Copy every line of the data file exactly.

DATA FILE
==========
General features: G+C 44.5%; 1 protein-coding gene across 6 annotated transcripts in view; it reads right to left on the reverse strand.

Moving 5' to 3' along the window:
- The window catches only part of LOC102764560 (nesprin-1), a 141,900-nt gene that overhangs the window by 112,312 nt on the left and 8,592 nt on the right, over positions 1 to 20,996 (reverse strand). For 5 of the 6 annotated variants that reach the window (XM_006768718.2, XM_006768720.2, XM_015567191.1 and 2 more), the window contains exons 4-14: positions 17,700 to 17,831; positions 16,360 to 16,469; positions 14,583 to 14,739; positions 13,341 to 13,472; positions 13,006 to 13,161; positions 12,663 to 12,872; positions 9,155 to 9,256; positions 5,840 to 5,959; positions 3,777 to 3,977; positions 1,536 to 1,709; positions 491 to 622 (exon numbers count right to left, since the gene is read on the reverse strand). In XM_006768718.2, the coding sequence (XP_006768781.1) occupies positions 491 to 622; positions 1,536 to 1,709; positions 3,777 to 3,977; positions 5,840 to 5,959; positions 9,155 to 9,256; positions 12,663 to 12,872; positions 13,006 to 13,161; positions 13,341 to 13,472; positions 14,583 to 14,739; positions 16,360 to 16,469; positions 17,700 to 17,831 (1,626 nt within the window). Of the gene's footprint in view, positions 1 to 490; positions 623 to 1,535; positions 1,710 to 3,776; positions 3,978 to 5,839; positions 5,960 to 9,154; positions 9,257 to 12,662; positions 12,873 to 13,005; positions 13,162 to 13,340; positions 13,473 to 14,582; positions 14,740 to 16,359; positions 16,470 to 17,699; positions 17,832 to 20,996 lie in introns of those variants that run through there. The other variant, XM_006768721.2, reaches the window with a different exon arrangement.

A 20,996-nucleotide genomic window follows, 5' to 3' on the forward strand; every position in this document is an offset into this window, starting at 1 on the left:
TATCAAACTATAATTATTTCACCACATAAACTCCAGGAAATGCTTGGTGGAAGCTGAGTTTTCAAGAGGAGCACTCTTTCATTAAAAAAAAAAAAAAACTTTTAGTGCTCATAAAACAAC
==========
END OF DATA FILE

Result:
General features: G+C 44.5%; 1 protein-coding gene across 6 annotated transcripts in view; it reads right to left on the reverse strand.

Moving 5' to 3' along the window:
- The window catches only part of LOC102764560 (nesprin-1), a 141,900-nt gene that overhangs the window by 112,312 nt on the left and 8,592 nt on the right, over positions 1 to 20,996 (reverse strand). For 5 of the 6 annotated variants that reach the window (XM_006768718.2, XM_006768720.2, XM_015567191.1 and 2 more), the window contains exons 4-14: positions 17,700 to 17,831; positions 16,360 to 16,469; positions 14,583 to 14,739; positions 13,341 to 13,472; positions 13,006 to 13,161; positions 12,663 to 12,872; positions 9,155 to 9,256; positions 5,840 to 5,959; positions 3,777 to 3,977; positions 1,536 to 1,709; positions 491 to 622 (exon numbers count right to left, since the gene is read on the reverse strand). In XM_006768718.2, the coding sequence (XP_006768781.1) occupies positions 491 to 622; positions 1,536 to 1,709; positions 3,777 to 3,977; positions 5,840 to 5,959; positions 9,155 to 9,256; positions 12,663 to 12,872; positions 13,006 to 13,161; positions 13,341 to 13,472; positions 14,583 to 14,739; positions 16,360 to 16,469; positions 17,700 to 17,831 (1,626 nt within the window). Of the gene's footprint in view, positions 1 to 490; positions 623 to 1,535; positions 1,710 to 3,776; positions 3,978 to 5,839; positions 5,960 to 9,154; positions 9,257 to 12,662; positions 12,873 to 13,005; positions 13,162 to 13,340; positions 13,473 to 14,582; positions 14,740 to 16,359; positions 16,470 to 17,699; positions 17,832 to 20,996 lie in introns of those variants that run through there. The other variant, XM_006768721.2, reaches the window with a different exon arrangement.

A 20,996-nucleotide genomic window follows, 5' to 3' on the forward strand; every position in this document is an offset into this window, starting at 1 on the left:
TATCAAACTATAATTATTTCACCACATAAACTCCAGGAAATGCTTGGTGGAAGCTGAGTTTTCAAGAGGAGCACTCTTTCATTAAAAAAAAAAAAAAACTTTTAGTGCTCATAAAACAAC